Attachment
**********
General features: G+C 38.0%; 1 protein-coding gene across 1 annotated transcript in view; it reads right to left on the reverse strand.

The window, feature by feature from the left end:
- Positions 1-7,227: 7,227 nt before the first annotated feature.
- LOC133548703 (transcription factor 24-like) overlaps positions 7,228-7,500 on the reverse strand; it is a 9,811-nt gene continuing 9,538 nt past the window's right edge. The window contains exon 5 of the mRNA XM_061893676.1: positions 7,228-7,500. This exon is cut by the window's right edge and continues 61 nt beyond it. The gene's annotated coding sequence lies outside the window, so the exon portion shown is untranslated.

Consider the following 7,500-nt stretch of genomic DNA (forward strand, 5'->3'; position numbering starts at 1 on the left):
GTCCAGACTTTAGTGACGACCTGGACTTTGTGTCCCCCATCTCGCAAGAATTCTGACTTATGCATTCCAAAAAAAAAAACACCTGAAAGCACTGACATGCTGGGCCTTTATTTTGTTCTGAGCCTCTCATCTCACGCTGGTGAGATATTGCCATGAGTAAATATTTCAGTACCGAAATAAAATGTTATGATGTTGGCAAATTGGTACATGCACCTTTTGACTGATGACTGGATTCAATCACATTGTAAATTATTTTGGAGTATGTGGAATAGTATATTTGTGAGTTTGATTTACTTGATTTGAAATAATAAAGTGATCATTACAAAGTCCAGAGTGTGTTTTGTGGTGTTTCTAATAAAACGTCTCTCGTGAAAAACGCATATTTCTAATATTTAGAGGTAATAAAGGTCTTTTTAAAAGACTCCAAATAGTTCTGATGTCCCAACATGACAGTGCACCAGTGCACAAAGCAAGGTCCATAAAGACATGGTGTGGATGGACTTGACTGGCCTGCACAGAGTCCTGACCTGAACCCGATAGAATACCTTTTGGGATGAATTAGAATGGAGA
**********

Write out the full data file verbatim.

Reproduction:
General features: G+C 38.0%; 1 protein-coding gene across 1 annotated transcript in view; it reads right to left on the reverse strand.

The window, feature by feature from the left end:
- Positions 1-7,227: 7,227 nt before the first annotated feature.
- LOC133548703 (transcription factor 24-like) overlaps positions 7,228-7,500 on the reverse strand; it is a 9,811-nt gene continuing 9,538 nt past the window's right edge. The window contains exon 5 of the mRNA XM_061893676.1: positions 7,228-7,500. This exon is cut by the window's right edge and continues 61 nt beyond it. The gene's annotated coding sequence lies outside the window, so the exon portion shown is untranslated.

Consider the following 7,500-nt stretch of genomic DNA (forward strand, 5'->3'; position numbering starts at 1 on the left):
GTCCAGACTTTAGTGACGACCTGGACTTTGTGTCCCCCATCTCGCAAGAATTCTGACTTATGCATTCCAAAAAAAAAAACACCTGAAAGCACTGACATGCTGGGCCTTTATTTTGTTCTGAGCCTCTCATCTCACGCTGGTGAGATATTGCCATGAGTAAATATTTCAGTACCGAAATAAAATGTTATGATGTTGGCAAATTGGTACATGCACCTTTTGACTGATGACTGGATTCAATCACATTGTAAATTATTTTGGAGTATGTGGAATAGTATATTTGTGAGTTTGATTTACTTGATTTGAAATAATAAAGTGATCATTACAAAGTCCAGAGTGTGTTTTGTGGTGTTTCTAATAAAACGTCTCTCGTGAAAAACGCATATTTCTAATATTTAGAGGTAATAAAGGTCTTTTTAAAAGACTCCAAATAGTTCTGATGTCCCAACATGACAGTGCACCAGTGCACAAAGCAAGGTCCATAAAGACATGGTGTGGATGGACTTGACTGGCCTGCACAGAGTCCTGACCTGAACCCGATAGAATACCTTTTGGGATGAATTAGAATGGAGA